It was inevitable. Don Giovanni would have to face the match of his life against the #MeToo movement. The problem is this production, not two years after the resplendent WNO production directed by John Pascoe, not only brought down the man, but the production itself, and all but poor Amadeus Mozart.
The stakes were high in this fight. At its core was whether the man we’ll call “Don G,” the man whose catalogue of conquests includes 1003 Spanish ladies and scores of others, is and only is a sexual predator and exploiter of women (in the mode of Harvey Weinstein,) or if he is what one First Lady called “a force of nature” (think Mick Jagger in his day, for whom even several heterosexual men would proclaim, “Well, I wouldn’t throw him out of bed!”)
Now, I am not so stinky a purist in my opera viewing to insist on “not messing” with a tried and true classic. (I had just seen the Metropolitan Opera’s Agrippina and the bold, iconoclastic update and you could have knocked me with a feather.) But a production has to have dramatic logic to compel and convince. In equal measure, a director’s intention has to support, clearly as possible, what the composer has laid down as his intentions in the music, the librettist in the text.
Try as I did, I kept getting lost with things not adding up. Let’s start with the set, lighting, and costumes.
The pre-show curtain displayed a scene of cavorting feminine pulchritude in the classic style. But following the overture, when the picture dissolved and the opera began, we were suddenly plunged into what looked like the vestibule of I. M Pei’s East Wing of the National Gallery, sharply angled walls and other modern architectural features, including a ramp with glass wall and steel bannister. This choice clashed with other rather graceless elements such as the skylight that seemed to have been salvaged from an ugly Federal building in downtown Washington. The two-storied window affair did not serve the purpose well either as a gallery for the half-clad women in white, ghosts, looking down on the proceedings, or scenes between the main characters. The massive set framing device drew attention to the generalized cluelessness of staging of supernumeraries, including early on one poor soul just wandering off before their scene ended. It also blocked the more prominent characters from being seen (and sometimes heard) unless you were in the most centered seats. (Donna Anna with fiancé Don Ottavio and more importantly her struggle fending off the assault from masked predator Don Giovanni that starts the plot.)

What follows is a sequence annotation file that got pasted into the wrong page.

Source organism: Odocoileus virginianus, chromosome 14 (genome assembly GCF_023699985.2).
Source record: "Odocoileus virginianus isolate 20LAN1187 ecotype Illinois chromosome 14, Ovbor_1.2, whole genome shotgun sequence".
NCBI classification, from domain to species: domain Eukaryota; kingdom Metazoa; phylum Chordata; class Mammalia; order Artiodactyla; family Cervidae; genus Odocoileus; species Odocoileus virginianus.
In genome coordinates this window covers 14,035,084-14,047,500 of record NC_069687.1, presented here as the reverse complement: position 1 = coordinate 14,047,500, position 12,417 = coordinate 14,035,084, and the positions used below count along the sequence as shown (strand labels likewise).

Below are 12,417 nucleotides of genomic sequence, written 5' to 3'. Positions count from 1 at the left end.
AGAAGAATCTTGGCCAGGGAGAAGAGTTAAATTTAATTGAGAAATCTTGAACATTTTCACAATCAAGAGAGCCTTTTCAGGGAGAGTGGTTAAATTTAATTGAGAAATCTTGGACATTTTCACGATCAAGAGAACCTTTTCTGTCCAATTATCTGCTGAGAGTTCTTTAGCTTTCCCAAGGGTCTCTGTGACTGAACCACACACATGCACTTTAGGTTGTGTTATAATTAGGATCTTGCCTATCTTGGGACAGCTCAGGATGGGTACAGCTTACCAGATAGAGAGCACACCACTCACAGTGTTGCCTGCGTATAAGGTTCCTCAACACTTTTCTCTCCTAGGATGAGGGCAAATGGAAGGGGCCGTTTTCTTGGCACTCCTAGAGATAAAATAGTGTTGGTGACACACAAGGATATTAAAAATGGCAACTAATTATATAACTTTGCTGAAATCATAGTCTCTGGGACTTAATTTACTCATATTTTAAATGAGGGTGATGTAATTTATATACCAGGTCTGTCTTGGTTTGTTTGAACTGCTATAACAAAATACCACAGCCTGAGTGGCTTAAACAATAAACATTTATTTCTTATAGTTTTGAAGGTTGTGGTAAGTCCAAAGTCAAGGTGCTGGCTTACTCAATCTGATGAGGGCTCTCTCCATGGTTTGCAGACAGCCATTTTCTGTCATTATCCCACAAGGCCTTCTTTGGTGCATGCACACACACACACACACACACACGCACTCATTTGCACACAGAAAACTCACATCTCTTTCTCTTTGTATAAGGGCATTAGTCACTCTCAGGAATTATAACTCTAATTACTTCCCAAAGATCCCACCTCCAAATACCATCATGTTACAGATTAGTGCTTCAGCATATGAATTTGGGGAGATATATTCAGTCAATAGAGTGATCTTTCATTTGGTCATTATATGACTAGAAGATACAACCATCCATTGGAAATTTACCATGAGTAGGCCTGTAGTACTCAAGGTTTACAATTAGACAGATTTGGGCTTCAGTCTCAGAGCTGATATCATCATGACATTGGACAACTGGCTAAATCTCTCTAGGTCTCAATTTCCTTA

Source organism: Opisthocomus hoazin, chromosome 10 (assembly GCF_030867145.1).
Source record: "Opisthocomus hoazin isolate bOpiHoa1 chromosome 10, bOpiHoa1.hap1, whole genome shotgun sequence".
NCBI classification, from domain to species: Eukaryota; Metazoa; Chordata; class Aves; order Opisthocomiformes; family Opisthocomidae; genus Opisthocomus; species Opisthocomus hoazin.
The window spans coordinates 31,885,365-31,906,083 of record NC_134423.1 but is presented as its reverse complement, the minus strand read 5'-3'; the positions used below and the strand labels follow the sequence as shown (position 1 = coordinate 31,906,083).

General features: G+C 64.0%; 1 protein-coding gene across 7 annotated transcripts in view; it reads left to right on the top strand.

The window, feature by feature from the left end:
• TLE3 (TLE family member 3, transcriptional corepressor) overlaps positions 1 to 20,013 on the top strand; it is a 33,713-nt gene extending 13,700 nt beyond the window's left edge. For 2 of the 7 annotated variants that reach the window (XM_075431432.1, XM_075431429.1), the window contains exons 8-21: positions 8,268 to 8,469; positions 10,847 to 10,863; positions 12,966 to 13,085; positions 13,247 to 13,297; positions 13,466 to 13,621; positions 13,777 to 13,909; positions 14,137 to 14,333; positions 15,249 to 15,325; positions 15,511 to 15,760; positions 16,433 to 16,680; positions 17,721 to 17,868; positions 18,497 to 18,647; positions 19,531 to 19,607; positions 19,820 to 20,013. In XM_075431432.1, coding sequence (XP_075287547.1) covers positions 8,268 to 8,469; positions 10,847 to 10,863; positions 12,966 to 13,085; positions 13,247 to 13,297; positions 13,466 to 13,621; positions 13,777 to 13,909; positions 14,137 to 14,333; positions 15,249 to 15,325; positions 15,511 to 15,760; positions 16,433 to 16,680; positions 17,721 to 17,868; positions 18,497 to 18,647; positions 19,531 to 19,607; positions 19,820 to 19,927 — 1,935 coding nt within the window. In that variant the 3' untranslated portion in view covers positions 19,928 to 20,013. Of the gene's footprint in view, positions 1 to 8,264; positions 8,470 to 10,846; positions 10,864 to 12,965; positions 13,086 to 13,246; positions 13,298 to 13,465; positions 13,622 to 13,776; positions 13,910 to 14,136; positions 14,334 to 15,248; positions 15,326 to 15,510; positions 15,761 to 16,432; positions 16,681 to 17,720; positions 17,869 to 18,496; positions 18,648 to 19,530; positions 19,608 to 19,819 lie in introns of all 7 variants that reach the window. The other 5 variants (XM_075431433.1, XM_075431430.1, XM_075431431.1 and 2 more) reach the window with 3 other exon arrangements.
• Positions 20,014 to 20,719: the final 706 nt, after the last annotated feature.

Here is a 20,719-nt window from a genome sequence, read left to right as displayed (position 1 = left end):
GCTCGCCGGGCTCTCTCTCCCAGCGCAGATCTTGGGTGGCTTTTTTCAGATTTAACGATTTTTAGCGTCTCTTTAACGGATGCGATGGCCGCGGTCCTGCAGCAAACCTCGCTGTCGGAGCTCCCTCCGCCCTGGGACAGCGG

The lighting did no favors to the singers’ faces. Many times cast members were lost in shadows. (At other times, the blocking was at fault, servants too close in and downstage of key singers they masked them or a lead heading off into the shadows having clumsily to clear a prop.)
Curiously, both set and lighting instruments shared with the Samson and Delilah production in rep achieved coherence there. Was it due to lack of rehearsal time on stage for this production? Mounting opera is a bear. But even in the last banquet scene, where a steeply “raked” table and overturned chairs suggested a debauched party had just taken place and offered opportunities to ground this story specifically in a kick-ass climax, the set pieces were not used or added in any way to the action.
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If the set was mostly modern and the ghost women generally “timeless,” represented by an assemblage of white, mostly undergarments from different periods, then why dress the main characters in heavy 18th century garb?
All this forced the cast, and especially the women, to stand and deliver for the most part. Only Don Giovanni and his servant Leporello enjoyed using the stage floor, stretching themselves out, and creating a more informal (and frankly enjoyable) relationship with the audience.
The singers had prepared well, and rightly so, for this canonical work in classic opera. There were moments where certain arias brought Mozart back into focus. Bass-baritone Kyle Ketelsen, as the servant Leporello, dominated the stage every time he entered, not only because of his deliciously strong physical and vocal presence, but because with sheer confidence he made the proceedings work for the character: he seemed appropriately more critically judging of his master in this vision of the opera.
Vanessa Vasquez possesses a shimmering bell-like sound and unencumbered, she is equally compelling in arias like “Or sai, chi l’onore” as in Mozart’s deft ensembles.
Keri Alkema (Donna Elvira) shines particularly in “Mi trade quell’alma” when alone, she sinks to the floor. Dramatically it’s a high point in this production, as if a camera has rolled in for a close up. The singer is allowed to do what she is meant to do, bring us into the psychological inner workings of her mind. The aria is so beautiful, her expressed love so sympathetic, it makes a case for Don G.
The entrance and singing of the powerful Peter Volpe as the stern Commendatore grounds us in Mozart’s “Come to Jesus” moment. (How appropriately in this Lenten season to get the call to remind us of our own misdeeds.)